Maintaining Mom’s Health
Your body has been through a lot. It’s vital you rest as much as possible after you’ve given birth to ensure your return to optimal health.
Slowly get back into your daily routine. Ask family and friends for help with meals and babysitting while you rest.
Other guidelines to maintain your health:
- Take it easy. Rest often and try to keep everything you or your baby will need within your reach. Avoid lifting from a squatting position or lifting anything heavier than your baby for the first few weeks.
- Eat well. Eat foods with plenty of vitamins and minerals to restore your body and build strength.
- Drink plenty of fluids. Drinking water and other fluids will help replace the fluid you lost during delivery and will lose breastfeeding. Fluids also prevent constipation.
- Take medication as needed. Your doctor might recommend Tylenol or other medications to relieve pain. Ask your doctor which pain relief medications are safe for women who are breastfeeding.
- Avoid sex if you’ve had a C-section. Generally, it’s safe to resume sex about four to six weeks after surgery or after your doctor gives you the go-ahead.
- Keep in mind postpartum depression may occur. Postpartum depression, moderate to severe depression experienced after the birth of a child, is a common complication. It may occur soon after delivery or up to a year later. Most of the time, it occurs within the first three months after delivery. Signs include:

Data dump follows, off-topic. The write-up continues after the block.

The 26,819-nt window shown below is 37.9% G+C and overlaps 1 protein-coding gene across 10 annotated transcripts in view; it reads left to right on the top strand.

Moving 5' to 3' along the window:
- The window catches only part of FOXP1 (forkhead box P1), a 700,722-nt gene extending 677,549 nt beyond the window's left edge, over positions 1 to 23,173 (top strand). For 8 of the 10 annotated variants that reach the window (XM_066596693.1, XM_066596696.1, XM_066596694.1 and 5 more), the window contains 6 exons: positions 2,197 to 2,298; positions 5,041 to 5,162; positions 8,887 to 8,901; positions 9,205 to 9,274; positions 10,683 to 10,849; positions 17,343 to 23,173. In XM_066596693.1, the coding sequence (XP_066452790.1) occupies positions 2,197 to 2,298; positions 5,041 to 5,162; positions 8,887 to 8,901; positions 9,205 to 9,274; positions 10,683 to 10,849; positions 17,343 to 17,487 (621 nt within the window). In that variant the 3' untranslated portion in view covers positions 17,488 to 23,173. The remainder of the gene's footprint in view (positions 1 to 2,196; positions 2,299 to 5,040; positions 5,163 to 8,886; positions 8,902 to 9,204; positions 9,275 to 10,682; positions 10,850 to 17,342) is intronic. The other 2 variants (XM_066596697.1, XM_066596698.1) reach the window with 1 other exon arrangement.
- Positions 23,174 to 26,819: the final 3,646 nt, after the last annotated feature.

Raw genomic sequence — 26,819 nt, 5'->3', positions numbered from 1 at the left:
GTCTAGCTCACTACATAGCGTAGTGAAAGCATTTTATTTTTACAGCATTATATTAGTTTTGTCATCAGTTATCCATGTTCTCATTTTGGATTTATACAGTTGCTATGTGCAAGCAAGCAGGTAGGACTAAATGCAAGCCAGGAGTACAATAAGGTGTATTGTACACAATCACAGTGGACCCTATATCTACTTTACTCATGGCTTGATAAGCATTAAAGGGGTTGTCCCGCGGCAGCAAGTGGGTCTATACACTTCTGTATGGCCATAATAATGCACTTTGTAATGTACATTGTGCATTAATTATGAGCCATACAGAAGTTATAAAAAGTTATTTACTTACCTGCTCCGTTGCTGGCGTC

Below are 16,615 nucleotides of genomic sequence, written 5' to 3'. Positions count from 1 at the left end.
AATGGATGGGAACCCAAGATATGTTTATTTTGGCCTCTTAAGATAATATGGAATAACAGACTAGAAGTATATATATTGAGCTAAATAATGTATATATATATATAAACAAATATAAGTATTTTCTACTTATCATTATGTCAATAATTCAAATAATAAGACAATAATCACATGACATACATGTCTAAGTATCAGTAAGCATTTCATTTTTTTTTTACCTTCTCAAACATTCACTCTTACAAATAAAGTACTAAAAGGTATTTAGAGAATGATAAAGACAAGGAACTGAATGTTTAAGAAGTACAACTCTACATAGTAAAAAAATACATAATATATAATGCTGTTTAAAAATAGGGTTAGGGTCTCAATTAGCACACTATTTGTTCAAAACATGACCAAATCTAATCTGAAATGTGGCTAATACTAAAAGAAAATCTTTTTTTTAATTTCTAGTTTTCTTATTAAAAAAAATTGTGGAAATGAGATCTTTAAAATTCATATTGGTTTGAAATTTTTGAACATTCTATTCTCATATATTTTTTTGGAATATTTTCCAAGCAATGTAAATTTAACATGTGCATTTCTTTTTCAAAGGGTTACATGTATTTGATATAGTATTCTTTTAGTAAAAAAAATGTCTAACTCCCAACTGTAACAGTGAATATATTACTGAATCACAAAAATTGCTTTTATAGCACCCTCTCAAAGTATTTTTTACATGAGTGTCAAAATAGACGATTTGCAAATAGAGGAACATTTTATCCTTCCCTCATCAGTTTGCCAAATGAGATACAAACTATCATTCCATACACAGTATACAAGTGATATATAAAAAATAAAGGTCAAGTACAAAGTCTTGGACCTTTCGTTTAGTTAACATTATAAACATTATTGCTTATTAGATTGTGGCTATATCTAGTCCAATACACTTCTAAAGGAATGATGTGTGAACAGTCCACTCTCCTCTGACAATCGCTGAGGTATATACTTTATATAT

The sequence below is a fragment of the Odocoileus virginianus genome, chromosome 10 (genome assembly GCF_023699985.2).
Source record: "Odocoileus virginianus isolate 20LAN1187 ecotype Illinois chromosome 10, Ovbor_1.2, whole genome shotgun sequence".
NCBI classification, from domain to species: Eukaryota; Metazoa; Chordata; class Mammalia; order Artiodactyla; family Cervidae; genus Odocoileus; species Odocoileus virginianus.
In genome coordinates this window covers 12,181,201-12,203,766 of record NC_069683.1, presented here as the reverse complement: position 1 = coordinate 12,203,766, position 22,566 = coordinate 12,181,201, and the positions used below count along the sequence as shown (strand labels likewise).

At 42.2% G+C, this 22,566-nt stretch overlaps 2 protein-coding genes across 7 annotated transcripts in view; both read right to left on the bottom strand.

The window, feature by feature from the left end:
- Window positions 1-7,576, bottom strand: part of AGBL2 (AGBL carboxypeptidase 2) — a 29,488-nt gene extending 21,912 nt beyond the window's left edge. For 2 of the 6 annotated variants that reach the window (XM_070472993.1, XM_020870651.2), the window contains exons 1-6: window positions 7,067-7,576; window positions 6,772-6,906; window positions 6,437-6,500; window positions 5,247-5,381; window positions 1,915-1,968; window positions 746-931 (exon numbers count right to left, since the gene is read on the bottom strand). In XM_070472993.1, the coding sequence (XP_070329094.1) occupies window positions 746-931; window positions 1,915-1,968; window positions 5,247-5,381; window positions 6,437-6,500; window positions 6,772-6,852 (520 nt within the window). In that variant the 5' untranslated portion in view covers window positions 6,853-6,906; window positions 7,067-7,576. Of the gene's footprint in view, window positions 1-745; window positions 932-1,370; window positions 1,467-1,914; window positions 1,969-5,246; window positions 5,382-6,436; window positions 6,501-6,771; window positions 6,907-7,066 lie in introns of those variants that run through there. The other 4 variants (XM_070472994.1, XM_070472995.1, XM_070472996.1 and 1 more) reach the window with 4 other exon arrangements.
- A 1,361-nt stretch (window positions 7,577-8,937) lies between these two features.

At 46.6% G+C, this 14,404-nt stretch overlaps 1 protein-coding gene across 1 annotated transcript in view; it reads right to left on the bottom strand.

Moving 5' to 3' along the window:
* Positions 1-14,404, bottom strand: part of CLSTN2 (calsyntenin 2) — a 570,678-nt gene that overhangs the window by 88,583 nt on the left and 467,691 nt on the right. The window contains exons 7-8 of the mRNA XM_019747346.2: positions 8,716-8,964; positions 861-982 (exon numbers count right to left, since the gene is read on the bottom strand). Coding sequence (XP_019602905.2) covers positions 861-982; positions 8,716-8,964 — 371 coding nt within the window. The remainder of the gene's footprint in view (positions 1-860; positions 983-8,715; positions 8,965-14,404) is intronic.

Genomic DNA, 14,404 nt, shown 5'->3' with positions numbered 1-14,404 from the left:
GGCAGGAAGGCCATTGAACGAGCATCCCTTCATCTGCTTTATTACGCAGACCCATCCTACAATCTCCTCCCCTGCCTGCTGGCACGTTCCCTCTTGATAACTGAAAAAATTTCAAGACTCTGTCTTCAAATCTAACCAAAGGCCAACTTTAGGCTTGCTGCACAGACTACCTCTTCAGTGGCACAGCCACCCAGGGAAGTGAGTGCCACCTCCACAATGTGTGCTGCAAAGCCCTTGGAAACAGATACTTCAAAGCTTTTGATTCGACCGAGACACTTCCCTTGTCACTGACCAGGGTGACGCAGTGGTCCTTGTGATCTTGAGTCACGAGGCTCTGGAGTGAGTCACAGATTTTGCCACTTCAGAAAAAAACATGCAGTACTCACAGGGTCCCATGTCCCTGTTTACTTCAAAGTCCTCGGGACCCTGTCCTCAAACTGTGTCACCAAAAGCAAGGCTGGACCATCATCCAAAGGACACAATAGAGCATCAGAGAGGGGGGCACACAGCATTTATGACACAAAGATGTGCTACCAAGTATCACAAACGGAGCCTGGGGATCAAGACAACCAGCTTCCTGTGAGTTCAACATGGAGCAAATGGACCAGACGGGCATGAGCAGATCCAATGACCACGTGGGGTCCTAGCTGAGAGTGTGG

- Severe mood swings
- Loss of appetite
- Overwhelming fatigue
- Difficulty bonding with your baby
- Loss of interest in sex
- Withdrawal from family and friends
- Lack of joy in life
When should you contact your doctor? Call your doctor immediately if you think you're depressed. It's especially important to seek help if:
- Your signs and symptoms don't fade on their own.
- You have trouble caring for your baby or completing daily tasks.
- You have thoughts of harming yourself or your baby.
What are other signs that you’re not recovering well? Call your doctor if you notice:
- Signs of infection, such as a fever higher than 100.4 ° F, severe pain in your abdomen, or redness, swelling, and discharge at your C-section incision site.
- Breast pain accompanied by redness or fever.
- Foul-smelling vaginal discharge.
- Painful urination.
- Bleeding that soaks a sanitary napkin within an hour or contains large clots.
- Leg pain or swelling.